A conference on hate crimes against LGBTs took place in Kyiv
Conference “Challenge without Response: Hate Crimes against LGBT People in Ukraine” organized by LGBT Human Rights Nash Mir Center and the Ukrainian Helsinki Human Rights Union was held in Kyiv on February 23. The conference was attended by over 150 lawyers, human rights defenders, LGBT activists, employees of the National Police of Ukraine, representatives of other public and governmental organizations, diplomats, and politicians. Welcoming speeches to the participants of the event were made by UHHRU Executive Director Oleksandr Pavlichenko, General Rapporteur for the Rights of LGBTI people of the PACE Piet de Bruyn, a representative of the Ukrainian Ombudsman Aksana Filipishyna, a member of the Ukrainian Parliament Svetlana Zalishchuk, representatives of the British and Canadian embassies as well as, through a video message, by the Council of Europe Commissioner for Human Rights Nils Muižnieks.
The conference was long and hopefully fruitful. All participants emphasized the obvious urgency of strengthening the fight against hate crimes against the background of a sharp rise in aggressive homophobic attacks on LGBT events, organizations and individual activists in Ukraine in recent years. They discussed, in particular, the practical problems faced by investigators and judges in investigating hate crimes against LGBT people – in our opinion, it was very important that the conference was attended by representatives of the investigative offices from all regions of Ukraine as well as lawyers who face these issues directly into their daily work.
Nash Mir Center presented the draft law that we have developed to make necessary changes to the Criminal Code of Ukraine, which fully complies with the relevant provisions of the Action Plan on human rights and which was to be developed by the Ministry of Internal Affairs and submitted to the Cabinet of Ministers more than a year ago. From Vladislav Burlaka, a representative of the Chief Investigation Department of the Ministry of Interior, we learned with interest that this agency has finally also developed its own version of the bill to implement the Action Plan, and it is now submitted for legal examination to the relevant department of the Ministry. However, Mr. Burlaka did not share details of the document with us. In any case, Nash Mir Center and the UHHRU hope to cooperate with the Interior Ministry on the development and adoption of this very necessary for our country’s law and that our proposals and criticism to this document will be considered in the final variant.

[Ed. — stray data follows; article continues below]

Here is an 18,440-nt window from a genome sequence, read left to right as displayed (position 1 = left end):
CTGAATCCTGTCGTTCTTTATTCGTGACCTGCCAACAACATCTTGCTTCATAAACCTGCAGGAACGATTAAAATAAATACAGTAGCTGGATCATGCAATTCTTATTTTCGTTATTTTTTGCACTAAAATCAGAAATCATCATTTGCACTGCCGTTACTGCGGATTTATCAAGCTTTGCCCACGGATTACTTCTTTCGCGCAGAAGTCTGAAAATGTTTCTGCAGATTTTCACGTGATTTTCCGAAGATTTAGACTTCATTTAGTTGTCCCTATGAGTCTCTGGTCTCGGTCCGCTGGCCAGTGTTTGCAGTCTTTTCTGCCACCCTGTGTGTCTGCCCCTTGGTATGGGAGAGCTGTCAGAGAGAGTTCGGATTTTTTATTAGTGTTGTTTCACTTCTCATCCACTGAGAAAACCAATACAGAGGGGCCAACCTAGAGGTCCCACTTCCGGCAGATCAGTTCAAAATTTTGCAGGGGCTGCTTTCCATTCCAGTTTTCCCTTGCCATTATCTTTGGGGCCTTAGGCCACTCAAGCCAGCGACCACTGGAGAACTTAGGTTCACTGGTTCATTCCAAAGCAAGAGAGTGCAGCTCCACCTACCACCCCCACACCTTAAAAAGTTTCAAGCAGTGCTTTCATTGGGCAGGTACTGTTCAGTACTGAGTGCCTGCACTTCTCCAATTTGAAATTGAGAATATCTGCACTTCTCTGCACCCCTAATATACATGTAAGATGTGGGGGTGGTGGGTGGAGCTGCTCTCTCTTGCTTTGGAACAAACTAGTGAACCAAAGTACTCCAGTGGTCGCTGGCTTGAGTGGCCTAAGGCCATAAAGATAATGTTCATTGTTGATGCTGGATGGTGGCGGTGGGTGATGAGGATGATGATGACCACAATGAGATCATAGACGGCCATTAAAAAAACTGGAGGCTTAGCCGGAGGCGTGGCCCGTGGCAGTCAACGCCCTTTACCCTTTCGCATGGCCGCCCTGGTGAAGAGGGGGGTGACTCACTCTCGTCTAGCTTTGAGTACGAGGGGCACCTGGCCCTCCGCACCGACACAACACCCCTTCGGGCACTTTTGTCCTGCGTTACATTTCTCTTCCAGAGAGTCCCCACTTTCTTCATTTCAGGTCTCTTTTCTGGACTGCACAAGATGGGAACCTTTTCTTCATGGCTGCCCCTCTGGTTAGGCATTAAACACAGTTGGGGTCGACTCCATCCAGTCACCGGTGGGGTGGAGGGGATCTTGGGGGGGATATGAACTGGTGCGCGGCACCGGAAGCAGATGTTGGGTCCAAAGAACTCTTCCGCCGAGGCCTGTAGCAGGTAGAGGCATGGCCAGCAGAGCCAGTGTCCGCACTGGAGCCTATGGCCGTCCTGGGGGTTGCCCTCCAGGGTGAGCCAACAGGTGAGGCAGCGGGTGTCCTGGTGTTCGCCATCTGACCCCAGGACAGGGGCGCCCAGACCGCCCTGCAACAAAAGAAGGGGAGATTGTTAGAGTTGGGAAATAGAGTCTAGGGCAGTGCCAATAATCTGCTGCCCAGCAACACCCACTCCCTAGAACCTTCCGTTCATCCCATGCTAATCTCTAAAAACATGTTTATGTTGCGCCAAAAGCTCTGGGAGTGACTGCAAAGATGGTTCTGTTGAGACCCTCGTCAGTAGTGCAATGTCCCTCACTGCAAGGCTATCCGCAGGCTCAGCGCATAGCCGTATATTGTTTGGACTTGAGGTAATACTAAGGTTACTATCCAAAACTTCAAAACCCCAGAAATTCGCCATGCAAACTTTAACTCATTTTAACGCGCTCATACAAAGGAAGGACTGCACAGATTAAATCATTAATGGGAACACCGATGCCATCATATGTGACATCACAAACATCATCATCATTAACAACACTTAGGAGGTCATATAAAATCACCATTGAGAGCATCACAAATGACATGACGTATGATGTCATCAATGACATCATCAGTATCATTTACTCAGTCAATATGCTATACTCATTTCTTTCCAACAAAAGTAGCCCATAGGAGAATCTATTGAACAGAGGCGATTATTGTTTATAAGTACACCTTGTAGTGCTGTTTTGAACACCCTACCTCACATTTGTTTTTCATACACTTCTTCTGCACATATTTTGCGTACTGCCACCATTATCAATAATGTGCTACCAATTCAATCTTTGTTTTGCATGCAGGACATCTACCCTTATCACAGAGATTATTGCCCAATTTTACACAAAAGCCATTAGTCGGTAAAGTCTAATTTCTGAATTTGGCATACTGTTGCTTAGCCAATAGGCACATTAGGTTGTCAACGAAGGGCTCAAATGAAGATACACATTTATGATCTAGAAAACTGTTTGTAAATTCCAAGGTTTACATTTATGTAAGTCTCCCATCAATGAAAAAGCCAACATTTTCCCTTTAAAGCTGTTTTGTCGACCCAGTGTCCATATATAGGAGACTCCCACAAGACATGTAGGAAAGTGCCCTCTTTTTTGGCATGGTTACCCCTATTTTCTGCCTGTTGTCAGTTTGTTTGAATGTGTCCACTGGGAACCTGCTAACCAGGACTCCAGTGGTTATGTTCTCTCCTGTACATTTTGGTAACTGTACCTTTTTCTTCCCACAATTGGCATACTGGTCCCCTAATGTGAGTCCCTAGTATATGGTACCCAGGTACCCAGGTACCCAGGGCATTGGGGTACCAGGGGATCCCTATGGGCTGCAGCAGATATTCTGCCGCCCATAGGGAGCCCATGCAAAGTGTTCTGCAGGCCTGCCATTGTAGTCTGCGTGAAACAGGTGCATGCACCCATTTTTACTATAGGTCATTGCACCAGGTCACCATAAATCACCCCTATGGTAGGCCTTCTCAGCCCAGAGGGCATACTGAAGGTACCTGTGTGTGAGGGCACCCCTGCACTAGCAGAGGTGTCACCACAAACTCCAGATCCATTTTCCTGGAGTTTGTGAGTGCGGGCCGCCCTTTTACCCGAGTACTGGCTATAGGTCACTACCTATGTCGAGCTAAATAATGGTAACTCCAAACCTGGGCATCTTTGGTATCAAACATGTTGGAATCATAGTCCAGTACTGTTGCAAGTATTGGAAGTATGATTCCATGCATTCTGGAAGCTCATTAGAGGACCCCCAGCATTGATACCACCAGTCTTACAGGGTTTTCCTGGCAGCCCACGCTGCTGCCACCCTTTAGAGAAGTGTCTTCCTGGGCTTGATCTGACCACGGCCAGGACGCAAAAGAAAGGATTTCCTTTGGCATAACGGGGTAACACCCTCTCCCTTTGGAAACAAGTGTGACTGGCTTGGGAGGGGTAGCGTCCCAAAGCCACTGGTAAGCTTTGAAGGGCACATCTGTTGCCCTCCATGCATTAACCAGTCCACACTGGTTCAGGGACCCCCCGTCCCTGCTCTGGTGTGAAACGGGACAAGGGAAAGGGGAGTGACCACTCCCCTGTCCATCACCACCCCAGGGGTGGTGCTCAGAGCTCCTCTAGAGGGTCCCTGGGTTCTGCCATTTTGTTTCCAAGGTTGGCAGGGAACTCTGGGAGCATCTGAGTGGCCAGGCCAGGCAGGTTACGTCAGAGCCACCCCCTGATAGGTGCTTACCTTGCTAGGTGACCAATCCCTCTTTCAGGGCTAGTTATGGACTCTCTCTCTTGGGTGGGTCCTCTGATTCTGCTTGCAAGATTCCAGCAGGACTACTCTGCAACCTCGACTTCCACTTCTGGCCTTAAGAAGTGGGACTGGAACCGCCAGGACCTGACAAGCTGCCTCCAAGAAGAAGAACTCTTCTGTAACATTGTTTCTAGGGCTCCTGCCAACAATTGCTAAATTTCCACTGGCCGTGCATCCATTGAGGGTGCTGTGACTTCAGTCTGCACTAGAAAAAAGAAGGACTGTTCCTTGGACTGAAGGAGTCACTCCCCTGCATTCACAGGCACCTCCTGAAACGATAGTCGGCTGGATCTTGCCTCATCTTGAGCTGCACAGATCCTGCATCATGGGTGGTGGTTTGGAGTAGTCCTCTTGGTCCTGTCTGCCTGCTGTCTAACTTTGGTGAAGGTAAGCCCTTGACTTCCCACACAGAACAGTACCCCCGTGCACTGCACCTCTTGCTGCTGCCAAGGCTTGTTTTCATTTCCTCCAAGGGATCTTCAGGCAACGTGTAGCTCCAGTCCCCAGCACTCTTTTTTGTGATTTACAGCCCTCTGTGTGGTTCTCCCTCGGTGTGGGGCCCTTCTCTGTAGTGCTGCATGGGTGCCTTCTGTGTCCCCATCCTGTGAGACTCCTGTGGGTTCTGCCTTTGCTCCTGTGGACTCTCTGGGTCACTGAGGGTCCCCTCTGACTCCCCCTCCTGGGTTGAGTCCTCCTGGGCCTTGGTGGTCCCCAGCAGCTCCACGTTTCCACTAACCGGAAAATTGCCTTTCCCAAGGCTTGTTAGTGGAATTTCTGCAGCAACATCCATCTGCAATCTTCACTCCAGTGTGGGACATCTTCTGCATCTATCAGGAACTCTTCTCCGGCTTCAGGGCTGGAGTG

The main achievement of the conference, in our opinion, is that it has demonstrated the presence of a political will of the Ukrainian government to address hate crimes on a number of grounds, including sexual orientation and gender identity and outlined the main allies of the Ukrainian LGBT movement in addressing this question: the Department for human rights monitoring of the Interior Ministry, the Parliament Commissioner for Human Rights, Ukrainian human rights organizations, foreign and international partners of Ukraine. Also very important is the introduction of this problem as well as the Ukrainian LGBT community in general to such a wide range of representatives of police structures, especially of investigative departments, because to change the situation in this area is only possible through the joint efforts and cooperation between our community and our police. We are inspired by the example of Canada – a country that was built with the substantial participation of Ukrainian immigrants and which successfully solved the problems currently facing our country. Bruce Kirkpatrick, a Chief Superintendent of the Royal Canadian Mounted Police and the head of the Canadian Police Mission to Ukraine, told us about this experience and assured to provide any assistance on their part in reforming the Ukrainian police. We hope that our police carry their uniforms with the same pride and dignity, which are their famous red uniforms Canadian Mounted Police; Chief Superintendent of the Royal Canadian Mounted Police and the head of the mission contingent of Canadian police in Ukraine, told us about this experience and assured us in providing any assistance on their part in reforming the Ukrainian police. We hope that our police will carry their uniforms with the same pride and dignity as Canadian Mounted Police officers wear their famous red uniforms!
The conference also adopted appeal to the Ukrainian authorities.
On the Rise: LGBT situation in Ukraine in 2017. (an annual report of Nash Mir Center)